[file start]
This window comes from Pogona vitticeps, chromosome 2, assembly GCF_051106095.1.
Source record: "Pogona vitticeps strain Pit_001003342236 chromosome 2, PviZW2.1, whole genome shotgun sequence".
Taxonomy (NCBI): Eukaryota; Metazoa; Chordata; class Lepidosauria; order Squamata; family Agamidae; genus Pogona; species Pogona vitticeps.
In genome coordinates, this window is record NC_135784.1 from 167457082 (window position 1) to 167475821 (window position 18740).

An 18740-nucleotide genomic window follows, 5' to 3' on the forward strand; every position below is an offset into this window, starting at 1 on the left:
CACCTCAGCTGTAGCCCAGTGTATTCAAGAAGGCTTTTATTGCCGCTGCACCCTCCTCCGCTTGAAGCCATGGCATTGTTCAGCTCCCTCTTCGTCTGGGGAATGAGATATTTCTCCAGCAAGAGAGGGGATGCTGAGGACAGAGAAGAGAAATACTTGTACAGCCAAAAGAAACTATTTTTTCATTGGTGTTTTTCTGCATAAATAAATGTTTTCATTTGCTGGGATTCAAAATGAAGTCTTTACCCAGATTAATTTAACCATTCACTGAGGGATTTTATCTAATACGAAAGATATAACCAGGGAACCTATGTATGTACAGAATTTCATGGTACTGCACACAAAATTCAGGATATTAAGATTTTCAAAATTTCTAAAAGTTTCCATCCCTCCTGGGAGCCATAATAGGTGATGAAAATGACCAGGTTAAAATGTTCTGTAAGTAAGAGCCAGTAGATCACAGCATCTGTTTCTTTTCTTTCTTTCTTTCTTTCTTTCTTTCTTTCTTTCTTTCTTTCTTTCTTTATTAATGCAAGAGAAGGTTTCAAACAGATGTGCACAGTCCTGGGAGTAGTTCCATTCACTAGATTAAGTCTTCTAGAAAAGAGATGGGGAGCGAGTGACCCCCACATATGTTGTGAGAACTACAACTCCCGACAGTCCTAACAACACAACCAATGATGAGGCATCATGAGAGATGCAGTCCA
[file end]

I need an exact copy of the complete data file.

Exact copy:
This window comes from Pogona vitticeps, chromosome 2, assembly GCF_051106095.1.
Source record: "Pogona vitticeps strain Pit_001003342236 chromosome 2, PviZW2.1, whole genome shotgun sequence".
Taxonomy (NCBI): Eukaryota; Metazoa; Chordata; class Lepidosauria; order Squamata; family Agamidae; genus Pogona; species Pogona vitticeps.
In genome coordinates, this window is record NC_135784.1 from 167457082 (window position 1) to 167475821 (window position 18740).

An 18740-nucleotide genomic window follows, 5' to 3' on the forward strand; every position below is an offset into this window, starting at 1 on the left:
CACCTCAGCTGTAGCCCAGTGTATTCAAGAAGGCTTTTATTGCCGCTGCACCCTCCTCCGCTTGAAGCCATGGCATTGTTCAGCTCCCTCTTCGTCTGGGGAATGAGATATTTCTCCAGCAAGAGAGGGGATGCTGAGGACAGAGAAGAGAAATACTTGTACAGCCAAAAGAAACTATTTTTTCATTGGTGTTTTTCTGCATAAATAAATGTTTTCATTTGCTGGGATTCAAAATGAAGTCTTTACCCAGATTAATTTAACCATTCACTGAGGGATTTTATCTAATACGAAAGATATAACCAGGGAACCTATGTATGTACAGAATTTCATGGTACTGCACACAAAATTCAGGATATTAAGATTTTCAAAATTTCTAAAAGTTTCCATCCCTCCTGGGAGCCATAATAGGTGATGAAAATGACCAGGTTAAAATGTTCTGTAAGTAAGAGCCAGTAGATCACAGCATCTGTTTCTTTTCTTTCTTTCTTTCTTTCTTTCTTTCTTTCTTTCTTTCTTTCTTTCTTTATTAATGCAAGAGAAGGTTTCAAACAGATGTGCACAGTCCTGGGAGTAGTTCCATTCACTAGATTAAGTCTTCTAGAAAAGAGATGGGGAGCGAGTGACCCCCACATATGTTGTGAGAACTACAACTCCCGACAGTCCTAACAACACAACCAATGATGAGGCATCATGAGAGATGCAGTCCA